Google Loses Copyright Cases Over Thumbnail Images In Germany

Bloomberg reports that Google has lost two related copyright cases in German courts. Both involved display of thumbnails in image search results. Google can appeal the rulings.

According to Bloomberg, the German court in one of the cases found that copyright law had been violated because Google displayed images without permission of the copyright holder. It disregarded the fact that the images were smaller and presented at lower resolution. By contrast, a US Federal Court (9th Circuit) found that display of image thumbnails was within the protections of the “fair use” doctrine.

The German rulings would appear to set up a conflict between US and German (potentially EU) law in connection with image search. Again, Google can and will likely appeal the German decisions.

If the rulings are upheld, however, they pose numerous practical challenges for Google with image search and in presenting images in search results. For example, how would Google know which works were copyrighted and which were not on an algorithmic basis? Would thumbnail images of copyrighted works in search results (or image search), accessed from a computer in Germany, create liability for Google? And would Americans or other non-Germans have legal standing to go into a German court and sue Google despite the fact that they wouldn’t have the same right to do so in the US?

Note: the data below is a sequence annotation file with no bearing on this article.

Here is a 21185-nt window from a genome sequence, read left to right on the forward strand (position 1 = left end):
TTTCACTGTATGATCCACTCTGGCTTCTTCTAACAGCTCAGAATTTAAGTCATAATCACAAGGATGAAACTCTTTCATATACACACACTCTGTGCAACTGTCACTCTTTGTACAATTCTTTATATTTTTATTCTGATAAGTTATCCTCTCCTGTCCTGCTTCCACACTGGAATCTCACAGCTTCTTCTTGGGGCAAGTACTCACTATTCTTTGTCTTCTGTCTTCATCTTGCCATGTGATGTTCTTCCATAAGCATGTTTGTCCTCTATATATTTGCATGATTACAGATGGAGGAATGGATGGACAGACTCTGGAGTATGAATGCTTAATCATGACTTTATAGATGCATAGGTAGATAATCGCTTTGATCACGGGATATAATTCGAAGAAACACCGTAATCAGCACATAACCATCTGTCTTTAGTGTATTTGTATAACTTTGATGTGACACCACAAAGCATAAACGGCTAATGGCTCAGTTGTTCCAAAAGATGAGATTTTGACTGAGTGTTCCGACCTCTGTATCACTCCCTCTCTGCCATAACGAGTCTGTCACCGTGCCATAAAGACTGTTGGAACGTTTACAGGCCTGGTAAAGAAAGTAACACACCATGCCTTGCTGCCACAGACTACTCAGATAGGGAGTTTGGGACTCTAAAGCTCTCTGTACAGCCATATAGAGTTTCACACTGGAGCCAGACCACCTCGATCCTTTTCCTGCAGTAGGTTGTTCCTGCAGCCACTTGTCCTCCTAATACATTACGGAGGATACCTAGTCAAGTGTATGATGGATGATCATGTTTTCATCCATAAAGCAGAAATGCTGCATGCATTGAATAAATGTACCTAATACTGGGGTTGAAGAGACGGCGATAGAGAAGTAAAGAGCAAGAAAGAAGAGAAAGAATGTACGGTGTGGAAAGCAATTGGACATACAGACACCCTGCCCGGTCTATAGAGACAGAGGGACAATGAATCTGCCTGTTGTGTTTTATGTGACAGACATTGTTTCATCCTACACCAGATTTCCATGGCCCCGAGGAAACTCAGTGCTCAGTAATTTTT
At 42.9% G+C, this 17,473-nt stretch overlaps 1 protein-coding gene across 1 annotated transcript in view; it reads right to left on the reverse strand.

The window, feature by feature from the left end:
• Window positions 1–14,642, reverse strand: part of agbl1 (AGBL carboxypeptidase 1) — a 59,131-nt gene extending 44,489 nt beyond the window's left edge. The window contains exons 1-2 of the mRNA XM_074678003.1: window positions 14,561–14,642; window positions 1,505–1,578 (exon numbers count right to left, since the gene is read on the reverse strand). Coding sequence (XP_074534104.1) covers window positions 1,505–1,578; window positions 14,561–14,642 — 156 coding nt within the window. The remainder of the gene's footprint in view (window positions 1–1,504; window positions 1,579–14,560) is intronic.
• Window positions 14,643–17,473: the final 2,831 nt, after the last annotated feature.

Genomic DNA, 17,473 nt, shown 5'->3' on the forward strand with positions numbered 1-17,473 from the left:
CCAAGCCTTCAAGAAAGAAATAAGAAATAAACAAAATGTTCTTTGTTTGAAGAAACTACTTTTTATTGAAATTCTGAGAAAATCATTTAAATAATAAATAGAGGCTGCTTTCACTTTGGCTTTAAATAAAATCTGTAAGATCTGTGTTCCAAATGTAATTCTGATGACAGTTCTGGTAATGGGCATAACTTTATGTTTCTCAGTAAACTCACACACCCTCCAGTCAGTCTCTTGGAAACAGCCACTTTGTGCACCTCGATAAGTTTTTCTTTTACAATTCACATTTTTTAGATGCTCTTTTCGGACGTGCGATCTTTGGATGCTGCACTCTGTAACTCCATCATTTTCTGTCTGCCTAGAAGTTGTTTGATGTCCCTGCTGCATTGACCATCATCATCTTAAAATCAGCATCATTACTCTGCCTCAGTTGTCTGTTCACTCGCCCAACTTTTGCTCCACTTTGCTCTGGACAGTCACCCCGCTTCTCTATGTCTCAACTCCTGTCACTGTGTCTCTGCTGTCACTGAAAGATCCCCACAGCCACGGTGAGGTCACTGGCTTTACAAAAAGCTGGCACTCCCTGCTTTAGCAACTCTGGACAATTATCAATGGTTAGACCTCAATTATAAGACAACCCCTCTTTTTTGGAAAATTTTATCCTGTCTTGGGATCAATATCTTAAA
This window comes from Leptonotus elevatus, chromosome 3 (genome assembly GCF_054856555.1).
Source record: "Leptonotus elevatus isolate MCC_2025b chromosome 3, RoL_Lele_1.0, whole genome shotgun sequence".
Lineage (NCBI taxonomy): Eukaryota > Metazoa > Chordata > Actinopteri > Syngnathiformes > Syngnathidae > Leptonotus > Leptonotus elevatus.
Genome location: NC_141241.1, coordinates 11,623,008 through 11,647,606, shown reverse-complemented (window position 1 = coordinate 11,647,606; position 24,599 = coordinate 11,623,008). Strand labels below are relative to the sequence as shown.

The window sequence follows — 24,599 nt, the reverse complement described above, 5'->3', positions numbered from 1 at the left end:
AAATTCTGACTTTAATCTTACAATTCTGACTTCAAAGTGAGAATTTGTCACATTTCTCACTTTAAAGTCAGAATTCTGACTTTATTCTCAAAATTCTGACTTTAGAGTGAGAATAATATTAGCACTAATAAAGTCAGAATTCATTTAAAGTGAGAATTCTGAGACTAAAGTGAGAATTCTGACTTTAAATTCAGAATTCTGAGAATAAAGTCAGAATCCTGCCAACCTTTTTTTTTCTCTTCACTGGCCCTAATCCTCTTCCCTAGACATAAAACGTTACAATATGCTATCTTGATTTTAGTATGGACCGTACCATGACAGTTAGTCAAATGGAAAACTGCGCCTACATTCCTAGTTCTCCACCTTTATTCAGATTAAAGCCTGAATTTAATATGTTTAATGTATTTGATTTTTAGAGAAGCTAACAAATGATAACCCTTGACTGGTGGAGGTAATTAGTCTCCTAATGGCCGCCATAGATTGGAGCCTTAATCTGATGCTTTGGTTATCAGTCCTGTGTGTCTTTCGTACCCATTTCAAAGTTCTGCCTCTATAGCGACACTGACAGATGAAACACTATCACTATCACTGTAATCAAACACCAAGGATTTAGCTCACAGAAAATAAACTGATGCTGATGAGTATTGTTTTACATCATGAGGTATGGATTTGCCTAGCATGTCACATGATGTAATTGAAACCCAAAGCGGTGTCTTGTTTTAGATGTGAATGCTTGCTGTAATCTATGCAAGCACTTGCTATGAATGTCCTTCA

This is all my speculation as this point, but the implications are complex to say the least.

Related Topics: Channel: Industry | Google: Critics | Google: Images | Google: Outside US | Legal: Copyright | Top News


About The Author: is a Contributing Editor at Search Engine Land. He writes a personal blog Screenwerk, about SoLoMo issues and connecting the dots between online and offline. He also posts at Internet2Go, which is focused on the mobile Internet. Follow him @gsterling.

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